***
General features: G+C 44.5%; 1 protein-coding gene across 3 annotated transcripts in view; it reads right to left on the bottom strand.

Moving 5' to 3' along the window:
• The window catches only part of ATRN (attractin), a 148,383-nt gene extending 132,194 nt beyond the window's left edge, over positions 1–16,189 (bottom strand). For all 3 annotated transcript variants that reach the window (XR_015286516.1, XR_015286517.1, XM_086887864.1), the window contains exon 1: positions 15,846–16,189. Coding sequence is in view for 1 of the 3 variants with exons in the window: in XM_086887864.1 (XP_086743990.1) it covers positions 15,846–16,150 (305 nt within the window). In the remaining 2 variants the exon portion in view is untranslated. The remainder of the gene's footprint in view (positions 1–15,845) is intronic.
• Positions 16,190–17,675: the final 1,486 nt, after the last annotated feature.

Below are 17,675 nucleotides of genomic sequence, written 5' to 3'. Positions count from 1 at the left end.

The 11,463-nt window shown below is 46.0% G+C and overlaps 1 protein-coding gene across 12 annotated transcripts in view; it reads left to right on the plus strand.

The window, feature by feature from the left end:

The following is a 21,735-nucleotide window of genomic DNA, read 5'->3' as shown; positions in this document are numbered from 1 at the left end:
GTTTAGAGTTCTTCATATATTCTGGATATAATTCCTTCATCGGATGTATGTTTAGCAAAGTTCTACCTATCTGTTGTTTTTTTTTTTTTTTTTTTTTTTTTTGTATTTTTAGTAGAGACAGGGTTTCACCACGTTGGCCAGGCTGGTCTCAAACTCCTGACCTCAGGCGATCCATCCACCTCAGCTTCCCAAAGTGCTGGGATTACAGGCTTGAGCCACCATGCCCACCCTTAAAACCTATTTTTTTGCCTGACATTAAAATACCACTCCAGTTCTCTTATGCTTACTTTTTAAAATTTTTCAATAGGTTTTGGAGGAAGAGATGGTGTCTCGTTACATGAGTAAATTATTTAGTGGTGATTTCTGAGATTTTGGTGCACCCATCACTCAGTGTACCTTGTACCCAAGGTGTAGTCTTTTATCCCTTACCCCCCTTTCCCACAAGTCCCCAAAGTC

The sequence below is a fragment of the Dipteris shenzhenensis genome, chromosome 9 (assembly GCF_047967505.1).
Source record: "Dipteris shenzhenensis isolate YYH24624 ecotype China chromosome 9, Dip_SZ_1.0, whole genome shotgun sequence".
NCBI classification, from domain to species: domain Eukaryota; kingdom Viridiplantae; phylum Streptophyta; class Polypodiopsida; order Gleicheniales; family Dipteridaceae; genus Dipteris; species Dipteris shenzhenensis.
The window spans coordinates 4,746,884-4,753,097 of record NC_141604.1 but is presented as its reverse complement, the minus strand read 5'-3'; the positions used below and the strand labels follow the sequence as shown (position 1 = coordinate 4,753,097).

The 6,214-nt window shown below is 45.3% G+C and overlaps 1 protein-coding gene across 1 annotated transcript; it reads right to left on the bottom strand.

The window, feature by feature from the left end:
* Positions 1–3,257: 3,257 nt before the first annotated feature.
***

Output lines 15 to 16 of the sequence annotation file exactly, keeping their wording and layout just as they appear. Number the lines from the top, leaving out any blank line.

The window, feature by feature from the left end:
* Positions 1–3,257: 3,257 nt before the first annotated feature.